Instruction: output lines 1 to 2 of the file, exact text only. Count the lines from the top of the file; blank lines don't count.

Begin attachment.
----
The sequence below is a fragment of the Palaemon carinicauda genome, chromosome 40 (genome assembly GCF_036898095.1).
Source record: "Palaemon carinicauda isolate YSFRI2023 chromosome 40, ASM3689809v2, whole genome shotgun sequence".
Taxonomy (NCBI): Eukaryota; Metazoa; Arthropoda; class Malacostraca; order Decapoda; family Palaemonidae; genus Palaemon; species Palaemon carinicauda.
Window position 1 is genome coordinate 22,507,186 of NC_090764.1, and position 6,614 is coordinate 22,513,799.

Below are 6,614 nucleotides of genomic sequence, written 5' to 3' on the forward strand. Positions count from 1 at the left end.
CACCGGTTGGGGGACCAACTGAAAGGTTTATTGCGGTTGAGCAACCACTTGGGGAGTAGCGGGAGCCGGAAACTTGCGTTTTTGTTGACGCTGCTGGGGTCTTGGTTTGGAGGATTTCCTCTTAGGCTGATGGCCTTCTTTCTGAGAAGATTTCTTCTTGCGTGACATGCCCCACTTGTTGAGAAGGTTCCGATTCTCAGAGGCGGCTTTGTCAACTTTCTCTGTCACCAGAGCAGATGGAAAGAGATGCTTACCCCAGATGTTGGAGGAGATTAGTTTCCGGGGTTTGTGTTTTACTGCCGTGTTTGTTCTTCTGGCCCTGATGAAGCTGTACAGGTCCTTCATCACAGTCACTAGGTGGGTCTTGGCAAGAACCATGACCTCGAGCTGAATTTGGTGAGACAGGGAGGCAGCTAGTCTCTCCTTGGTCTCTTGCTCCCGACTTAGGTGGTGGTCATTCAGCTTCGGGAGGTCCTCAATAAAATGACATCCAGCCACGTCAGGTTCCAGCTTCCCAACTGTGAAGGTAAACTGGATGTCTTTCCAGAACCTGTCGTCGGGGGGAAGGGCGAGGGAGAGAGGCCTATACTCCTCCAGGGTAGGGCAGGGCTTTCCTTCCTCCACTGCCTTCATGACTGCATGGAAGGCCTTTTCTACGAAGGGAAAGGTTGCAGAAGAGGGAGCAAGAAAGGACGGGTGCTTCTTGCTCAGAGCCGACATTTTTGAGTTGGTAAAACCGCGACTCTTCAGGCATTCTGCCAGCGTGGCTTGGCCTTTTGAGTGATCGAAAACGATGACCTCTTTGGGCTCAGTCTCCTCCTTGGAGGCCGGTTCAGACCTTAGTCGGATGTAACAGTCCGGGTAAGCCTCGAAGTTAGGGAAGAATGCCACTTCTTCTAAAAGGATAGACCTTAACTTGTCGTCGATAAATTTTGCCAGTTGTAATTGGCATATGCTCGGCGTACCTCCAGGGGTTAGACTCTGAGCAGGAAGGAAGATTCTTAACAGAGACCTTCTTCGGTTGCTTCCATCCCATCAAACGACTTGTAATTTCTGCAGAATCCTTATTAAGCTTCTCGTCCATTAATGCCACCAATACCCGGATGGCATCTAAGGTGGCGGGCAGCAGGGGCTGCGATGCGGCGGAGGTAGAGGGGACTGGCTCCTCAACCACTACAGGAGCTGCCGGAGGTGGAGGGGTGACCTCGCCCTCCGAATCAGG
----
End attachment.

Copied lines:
The sequence below is a fragment of the Palaemon carinicauda genome, chromosome 40 (genome assembly GCF_036898095.1).
Source record: "Palaemon carinicauda isolate YSFRI2023 chromosome 40, ASM3689809v2, whole genome shotgun sequence".